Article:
CARACAS, Venezuela — A new poll finds that more than 44 percent of respondents in Venezuela say they would vote for President Hugo Chavez, giving him a 13-point lead ahead of his opposition rival.
The survey released Thursday by Caracas polling firm Datanalisis found that about 25 percent of those questioned either didn't know which candidate they would choose in the Oct. 7 election or didn't answer.
"Those undecided ones are going to indicate the trend in the future," said Luis Vicente Leon, the polling firm's president.
The survey found that 44.7 percent said they would vote for Chavez, while 31.4 percent said they would vote for the challenger, Miranda state Gov. Henrique Capriles.
The survey questioned about 1,300 people in Venezuela between Feb. 29 and March 7, and had a margin of error of 2.7 percentage points, Leon said.
About 62 percent of respondents said they viewed Chavez's performance favorably, compared to 50.2 percent who had a favorable view about Capriles' performance as governor.
Leon said the monthly poll is paid for by about 300 clients who include both private businesses and state companies, as well as individuals. He said some of the clients include political leaders but he didn't identify them.
Chavez appeared on state television early Thursday after returning home from a five-day round of radiation therapy in Cuba, where he has been undergoing cancer treatment.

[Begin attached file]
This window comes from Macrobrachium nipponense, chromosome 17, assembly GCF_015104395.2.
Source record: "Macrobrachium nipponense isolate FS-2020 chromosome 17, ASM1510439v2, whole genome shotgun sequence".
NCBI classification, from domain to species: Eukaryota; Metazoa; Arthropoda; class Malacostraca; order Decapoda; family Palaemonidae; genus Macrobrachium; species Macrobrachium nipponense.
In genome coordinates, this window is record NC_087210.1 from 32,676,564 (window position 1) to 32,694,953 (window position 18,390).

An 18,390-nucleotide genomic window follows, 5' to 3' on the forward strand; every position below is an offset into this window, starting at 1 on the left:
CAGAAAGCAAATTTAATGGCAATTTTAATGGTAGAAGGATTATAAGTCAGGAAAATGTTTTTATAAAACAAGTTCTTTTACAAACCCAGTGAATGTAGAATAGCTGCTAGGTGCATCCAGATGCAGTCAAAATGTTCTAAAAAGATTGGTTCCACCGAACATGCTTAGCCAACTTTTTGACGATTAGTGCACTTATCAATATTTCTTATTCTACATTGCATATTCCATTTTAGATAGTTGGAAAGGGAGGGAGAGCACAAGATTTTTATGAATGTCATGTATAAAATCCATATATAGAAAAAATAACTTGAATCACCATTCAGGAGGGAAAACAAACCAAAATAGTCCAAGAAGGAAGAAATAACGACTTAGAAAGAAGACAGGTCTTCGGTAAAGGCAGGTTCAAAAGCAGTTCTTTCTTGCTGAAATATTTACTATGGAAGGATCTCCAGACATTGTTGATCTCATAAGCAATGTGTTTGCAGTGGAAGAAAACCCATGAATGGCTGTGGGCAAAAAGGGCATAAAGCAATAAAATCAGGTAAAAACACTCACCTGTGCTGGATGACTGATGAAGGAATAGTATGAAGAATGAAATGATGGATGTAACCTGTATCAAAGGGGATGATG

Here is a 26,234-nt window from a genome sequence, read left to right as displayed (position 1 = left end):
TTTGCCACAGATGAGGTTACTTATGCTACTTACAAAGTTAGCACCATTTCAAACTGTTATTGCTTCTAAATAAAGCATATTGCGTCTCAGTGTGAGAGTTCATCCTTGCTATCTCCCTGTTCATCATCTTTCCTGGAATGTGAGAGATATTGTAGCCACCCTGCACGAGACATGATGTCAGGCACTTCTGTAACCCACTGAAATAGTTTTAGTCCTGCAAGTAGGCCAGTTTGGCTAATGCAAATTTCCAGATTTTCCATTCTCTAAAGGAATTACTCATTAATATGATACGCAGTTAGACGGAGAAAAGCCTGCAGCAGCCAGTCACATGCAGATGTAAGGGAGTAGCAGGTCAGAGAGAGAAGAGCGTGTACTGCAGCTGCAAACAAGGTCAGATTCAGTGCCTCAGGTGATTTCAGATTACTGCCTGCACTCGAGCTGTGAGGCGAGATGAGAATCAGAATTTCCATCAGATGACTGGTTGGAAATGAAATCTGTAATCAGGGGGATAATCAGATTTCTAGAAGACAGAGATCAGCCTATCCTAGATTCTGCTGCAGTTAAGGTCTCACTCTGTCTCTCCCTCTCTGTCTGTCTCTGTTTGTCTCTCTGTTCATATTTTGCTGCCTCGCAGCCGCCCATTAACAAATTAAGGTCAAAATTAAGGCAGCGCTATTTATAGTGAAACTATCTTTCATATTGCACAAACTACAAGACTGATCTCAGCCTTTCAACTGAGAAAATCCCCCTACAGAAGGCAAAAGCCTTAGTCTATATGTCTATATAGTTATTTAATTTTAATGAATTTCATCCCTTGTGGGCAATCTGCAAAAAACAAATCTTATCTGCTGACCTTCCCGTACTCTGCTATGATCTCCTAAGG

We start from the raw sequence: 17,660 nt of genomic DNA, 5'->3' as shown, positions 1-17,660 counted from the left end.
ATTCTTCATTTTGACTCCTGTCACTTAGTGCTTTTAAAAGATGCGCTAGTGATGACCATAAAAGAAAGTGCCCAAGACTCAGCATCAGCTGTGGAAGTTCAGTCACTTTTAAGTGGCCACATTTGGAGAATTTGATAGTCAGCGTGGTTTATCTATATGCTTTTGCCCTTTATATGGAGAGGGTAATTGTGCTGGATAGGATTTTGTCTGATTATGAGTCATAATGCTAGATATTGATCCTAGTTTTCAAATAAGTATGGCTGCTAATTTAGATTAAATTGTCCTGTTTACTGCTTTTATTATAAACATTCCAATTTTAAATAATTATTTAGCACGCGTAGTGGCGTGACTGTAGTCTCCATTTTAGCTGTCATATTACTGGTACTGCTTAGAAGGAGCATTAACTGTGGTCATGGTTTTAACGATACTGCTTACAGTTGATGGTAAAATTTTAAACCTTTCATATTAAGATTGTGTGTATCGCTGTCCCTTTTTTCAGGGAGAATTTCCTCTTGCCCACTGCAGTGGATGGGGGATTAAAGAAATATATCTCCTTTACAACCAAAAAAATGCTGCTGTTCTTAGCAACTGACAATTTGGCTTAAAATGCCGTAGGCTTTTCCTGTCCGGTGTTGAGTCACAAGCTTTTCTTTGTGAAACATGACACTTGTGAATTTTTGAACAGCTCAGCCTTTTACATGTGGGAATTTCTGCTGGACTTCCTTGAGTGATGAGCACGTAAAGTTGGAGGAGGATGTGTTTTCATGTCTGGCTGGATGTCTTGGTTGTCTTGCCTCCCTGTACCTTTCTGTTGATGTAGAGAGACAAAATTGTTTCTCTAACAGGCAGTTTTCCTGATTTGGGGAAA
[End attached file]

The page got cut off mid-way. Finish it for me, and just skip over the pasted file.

"Thanks to God, I've withstood the treatment very well," Chavez said. "Let's hope that's the case next time."
He said the radiation treatments have been administered for five days in a row and that he will now stay in Venezuela until Saturday, when he plans to return to Havana for the next round.
Chavez has said the radiation treatments are intended to prevent any new cancer threat after a surgery last month that removed a second tumor from his pelvic region. He had another tumor removed from the same location in an earlier operation in June.
The 57-year-old leftist president, who has been in office since 1999, has vowed to overcome cancer and win another six-year term in the October vote.
Capriles, 39, won a February primary vote to become the opposition's only candidate. Capriles says he favors social programs for the poor but also criticizes Chavez's expropriations of private business and says if elected he would seek to encourage private investment to create jobs.
Capriles has also focused some of his recent criticism on rampant violent crime, which Venezuelans view as the country's top problem, recent polls show.
"Every year, the violence has gone up," Capriles told reporters on Thursday. "In any country in the world, the first one who's responsible is the head of state."